Formula One returns to Austin, Texas this weekend for the United States Grand Prix, a race with a growing symbolic significance for owner Liberty Media’s ambitions for the sport.
An exciting track designed specifically for F1 by German engineer Hermann Tilke, it is one of only five anti-clockwise circuits on the calendar and has seen all of Mercedes, Ferrari and Red Bull claim wins since the first visit in 2012 – even if Lewis Hamilton has won the majority.
Tilke, who also designed tracks in Malaysia, Bahrain, China and next year’s inaugural Vietnam Grand Prix, has been criticised in some quarters for producing boring circuits, but this one combines motor racing’s best elements, with gradients, cambers and plenty of overtaking opportunities.
Its position in the calendar has also resulted in the drivers’ championship being at stake on more than one occasion, with Hamilton holding off Nico Rosberg in 2015 to win the title, while last year a Kimi Raikkonen win delayed the Briton’s fifth coronation.
On Sunday Hamilton will have the chance to seal his sixth, as the championship comes down to yet another decisive weekend in Texas.
But perhaps more significant to Liberty’s blueprint for F1 is the circuit’s close proximity to the city of Austin – home to 1m people, live music and southern American culture.
“Texas for me is about live music and of course BBQ ribs, as well as the fun of the race,” Renault’s Daniel Ricciardo told The Telegraph.
“The track is really cool; I really like overtaking on it. There are just so many opportunities. The social side of the city is a lot of fun and I like my live music, so Austin is a great place to be.”
The series’ American owners are trying to make race weekends about more than just motor racing in a bid to broaden the sport’s appeal. And while this is not the only grand prix to boast an array of entertainment away from the track, it is considered among the best and this year includes live performances from the likes of Pink and Imagine Dragons.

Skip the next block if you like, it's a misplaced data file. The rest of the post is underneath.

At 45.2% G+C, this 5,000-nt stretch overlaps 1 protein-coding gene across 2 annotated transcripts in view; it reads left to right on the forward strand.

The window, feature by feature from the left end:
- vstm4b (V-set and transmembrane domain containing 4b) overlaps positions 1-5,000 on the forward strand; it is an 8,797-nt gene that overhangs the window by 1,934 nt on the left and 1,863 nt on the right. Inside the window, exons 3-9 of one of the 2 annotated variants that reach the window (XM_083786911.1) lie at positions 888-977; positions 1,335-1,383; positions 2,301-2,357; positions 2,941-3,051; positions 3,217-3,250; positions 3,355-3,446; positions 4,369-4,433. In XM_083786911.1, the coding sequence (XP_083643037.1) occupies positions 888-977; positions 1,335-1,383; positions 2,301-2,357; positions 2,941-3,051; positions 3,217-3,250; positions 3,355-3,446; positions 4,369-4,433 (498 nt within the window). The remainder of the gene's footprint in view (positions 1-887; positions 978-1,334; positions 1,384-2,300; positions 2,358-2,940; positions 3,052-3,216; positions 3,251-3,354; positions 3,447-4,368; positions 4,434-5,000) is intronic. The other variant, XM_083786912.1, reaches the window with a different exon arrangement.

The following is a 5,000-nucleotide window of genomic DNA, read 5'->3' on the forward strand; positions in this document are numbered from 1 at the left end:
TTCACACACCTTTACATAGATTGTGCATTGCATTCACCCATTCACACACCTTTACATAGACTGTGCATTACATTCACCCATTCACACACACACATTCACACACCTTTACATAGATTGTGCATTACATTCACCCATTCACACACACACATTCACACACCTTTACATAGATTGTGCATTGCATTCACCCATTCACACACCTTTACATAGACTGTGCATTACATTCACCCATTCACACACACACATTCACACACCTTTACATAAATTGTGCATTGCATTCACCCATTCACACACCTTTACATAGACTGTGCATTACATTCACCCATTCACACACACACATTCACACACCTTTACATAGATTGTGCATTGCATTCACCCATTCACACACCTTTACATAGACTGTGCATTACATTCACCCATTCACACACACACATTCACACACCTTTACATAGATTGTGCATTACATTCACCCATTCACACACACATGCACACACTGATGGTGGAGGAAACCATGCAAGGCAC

The numbers suggest it has had some success. Attendance increased from 224,011 in 2015 to 263,160 last year. In 2018 it was the fourth most attended race weekend of the year, behind only the British, Australian and Mexican grands prix, with a race day attendance of 111,580.
It was still slightly down on 2016’s peak of 269,889, but race organisers at the Circuit of the Americas are expecting this year’s attendance to be the biggest yet.
“We are on track to have the biggest attendance of any race so far – the reserved seats already sold out in July. We are thinking of where we can build new grandstands to accommodate more fans,” said the circuit’s chairman, Bobby Epstein, in August.
He cited the docuseries Drive to Survive, a collaboration between Netflix and F1, as one of the factors boosting ticket sales, and this increasing Americanisation of the sport is likely to continue as Liberty searches for innovative ways to grow revenue.
And it is not just the eye-catching, NFL-style add-ons to the show that are making it more American, with F1 this month announcing plans to introduce a Miami street race to the calendar from 2021.
The proposal would see the track loop around the Miami Dolphins’ Hard Rock Stadium in the city centre, with one economic forecast claiming it would generate a $400m boost.
There are a series of hurdles to overcome before a second race in the USA is confirmed – assuming that Austin keeps its place on the calendar – but it is another clear sign of Liberty’s determination to expand F1 in its native market.
Commercial boss Sean Bratches has long spoken of his desire to hold races in “destination cities” across the US.
With a likely record attendance in prospect on its latest return, it seems North America is set for an increasingly important role in F1’s future.
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